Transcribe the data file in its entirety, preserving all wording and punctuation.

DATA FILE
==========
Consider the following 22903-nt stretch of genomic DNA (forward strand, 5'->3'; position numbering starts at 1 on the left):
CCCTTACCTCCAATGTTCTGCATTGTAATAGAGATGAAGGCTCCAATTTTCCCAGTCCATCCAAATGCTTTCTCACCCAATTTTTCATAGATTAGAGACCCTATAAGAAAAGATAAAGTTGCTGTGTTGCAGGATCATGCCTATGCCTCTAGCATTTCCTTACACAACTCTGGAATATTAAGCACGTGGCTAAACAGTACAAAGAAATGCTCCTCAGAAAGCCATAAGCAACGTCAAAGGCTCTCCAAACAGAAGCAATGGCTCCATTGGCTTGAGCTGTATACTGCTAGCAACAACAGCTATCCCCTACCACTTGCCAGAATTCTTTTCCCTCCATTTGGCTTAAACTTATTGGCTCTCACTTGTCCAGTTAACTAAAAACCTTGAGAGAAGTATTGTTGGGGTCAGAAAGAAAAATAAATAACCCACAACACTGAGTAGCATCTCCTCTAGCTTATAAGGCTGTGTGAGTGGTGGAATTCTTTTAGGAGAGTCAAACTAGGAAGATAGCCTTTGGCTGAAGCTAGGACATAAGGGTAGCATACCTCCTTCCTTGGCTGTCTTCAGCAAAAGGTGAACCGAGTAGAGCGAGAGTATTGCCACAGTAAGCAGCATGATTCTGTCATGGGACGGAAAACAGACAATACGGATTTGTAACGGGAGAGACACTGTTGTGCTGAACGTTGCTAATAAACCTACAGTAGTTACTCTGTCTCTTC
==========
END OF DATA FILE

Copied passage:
Consider the following 22903-nt stretch of genomic DNA (forward strand, 5'->3'; position numbering starts at 1 on the left):
CCCTTACCTCCAATGTTCTGCATTGTAATAGAGATGAAGGCTCCAATTTTCCCAGTCCATCCAAATGCTTTCTCACCCAATTTTTCATAGATTAGAGACCCTATAAGAAAAGATAAAGTTGCTGTGTTGCAGGATCATGCCTATGCCTCTAGCATTTCCTTACACAACTCTGGAATATTAAGCACGTGGCTAAACAGTACAAAGAAATGCTCCTCAGAAAGCCATAAGCAACGTCAAAGGCTCTCCAAACAGAAGCAATGGCTCCATTGGCTTGAGCTGTATACTGCTAGCAACAACAGCTATCCCCTACCACTTGCCAGAATTCTTTTCCCTCCATTTGGCTTAAACTTATTGGCTCTCACTTGTCCAGTTAACTAAAAACCTTGAGAGAAGTATTGTTGGGGTCAGAAAGAAAAATAAATAACCCACAACACTGAGTAGCATCTCCTCTAGCTTATAAGGCTGTGTGAGTGGTGGAATTCTTTTAGGAGAGTCAAACTAGGAAGATAGCCTTTGGCTGAAGCTAGGACATAAGGGTAGCATACCTCCTTCCTTGGCTGTCTTCAGCAAAAGGTGAACCGAGTAGAGCGAGAGTATTGCCACAGTAAGCAGCATGATTCTGTCATGGGACGGAAAACAGACAATACGGATTTGTAACGGGAGAGACACTGTTGTGCTGAACGTTGCTAATAAACCTACAGTAGTTACTCTGTCTCTTC